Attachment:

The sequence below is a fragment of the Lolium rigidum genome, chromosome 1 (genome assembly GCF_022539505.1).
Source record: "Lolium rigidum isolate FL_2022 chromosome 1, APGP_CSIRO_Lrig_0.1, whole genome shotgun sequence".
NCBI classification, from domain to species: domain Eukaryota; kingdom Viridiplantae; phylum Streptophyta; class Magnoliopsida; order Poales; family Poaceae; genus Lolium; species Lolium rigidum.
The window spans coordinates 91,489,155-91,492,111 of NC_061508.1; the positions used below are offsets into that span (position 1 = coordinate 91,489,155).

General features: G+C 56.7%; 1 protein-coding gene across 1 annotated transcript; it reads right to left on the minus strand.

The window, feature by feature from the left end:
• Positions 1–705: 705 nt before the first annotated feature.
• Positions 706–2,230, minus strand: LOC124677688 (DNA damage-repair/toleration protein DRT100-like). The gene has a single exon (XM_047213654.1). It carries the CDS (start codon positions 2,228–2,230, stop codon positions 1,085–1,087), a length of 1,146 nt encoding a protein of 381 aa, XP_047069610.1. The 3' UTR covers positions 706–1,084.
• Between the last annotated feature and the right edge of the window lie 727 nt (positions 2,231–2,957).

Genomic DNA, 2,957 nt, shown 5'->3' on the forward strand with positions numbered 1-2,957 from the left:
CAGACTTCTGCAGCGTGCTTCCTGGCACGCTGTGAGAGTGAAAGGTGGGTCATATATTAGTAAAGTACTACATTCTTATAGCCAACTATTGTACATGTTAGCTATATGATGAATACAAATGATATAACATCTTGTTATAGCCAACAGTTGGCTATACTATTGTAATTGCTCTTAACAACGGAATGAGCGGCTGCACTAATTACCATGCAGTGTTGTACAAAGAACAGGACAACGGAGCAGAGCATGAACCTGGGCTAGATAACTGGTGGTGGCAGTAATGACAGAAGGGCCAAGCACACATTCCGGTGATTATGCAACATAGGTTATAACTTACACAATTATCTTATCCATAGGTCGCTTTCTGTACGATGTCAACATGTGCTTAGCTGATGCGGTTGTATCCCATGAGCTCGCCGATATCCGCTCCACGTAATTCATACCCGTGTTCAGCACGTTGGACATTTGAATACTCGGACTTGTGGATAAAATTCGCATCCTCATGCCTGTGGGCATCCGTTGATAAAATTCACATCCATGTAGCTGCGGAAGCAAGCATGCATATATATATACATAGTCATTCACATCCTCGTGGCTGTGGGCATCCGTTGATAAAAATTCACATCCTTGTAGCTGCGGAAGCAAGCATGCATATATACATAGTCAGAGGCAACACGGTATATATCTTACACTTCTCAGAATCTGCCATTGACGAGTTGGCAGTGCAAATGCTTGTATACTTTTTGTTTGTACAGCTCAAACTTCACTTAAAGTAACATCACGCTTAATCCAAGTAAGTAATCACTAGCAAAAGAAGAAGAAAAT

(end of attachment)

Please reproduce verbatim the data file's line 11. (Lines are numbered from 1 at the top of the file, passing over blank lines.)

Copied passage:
CAGACTTCTGCAGCGTGCTTCCTGGCACGCTGTGAGAGTGAAAGGTGGGTCATATATTAGTAAAGTACTACATTCTTATAGCCAACTATTGTACATGTTAGCTATATGATGAATACAAATGATATAACATCTTGTTATAGCCAACAGTTGGCTATACTATTGTAATTGCTCTTAACAACGGAATGAGCGGCTGCACTAATTACCATGCAGTGTTGTACAAAGAACAGGACAACGGAGCAGAGCATGAACCTGGGCTAGATAACTGGTGGTGGCAGTAATGACAGAAGGGCCAAGCACACATTCCGGTGATTATGCAACATAGGTTATAACTTACACAATTATCTTATCCATAGGTCGCTTTCTGTACGATGTCAACATGTGCTTAGCTGATGCGGTTGTATCCCATGAGCTCGCCGATATCCGCTCCACGTAATTCATACCCGTGTTCAGCACGTTGGACATTTGAATACTCGGACTTGTGGATAAAATTCGCATCCTCATGCCTGTGGGCATCCGTTGATAAAATTCACATCCATGTAGCTGCGGAAGCAAGCATGCATATATATATACATAGTCATTCACATCCTCGTGGCTGTGGGCATCCGTTGATAAAAATTCACATCCTTGTAGCTGCGGAAGCAAGCATGCATATATACATAGTCAGAGGCAACACGGTATATATCTTACACTTCTCAGAATCTGCCATTGACGAGTTGGCAGTGCAAATGCTTGTATACTTTTTGTTTGTACAGCTCAAACTTCACTTAAAGTAACATCACGCTTAATCCAAGTAAGTAATCACTAGCAAAAGAAGAAGAAAAT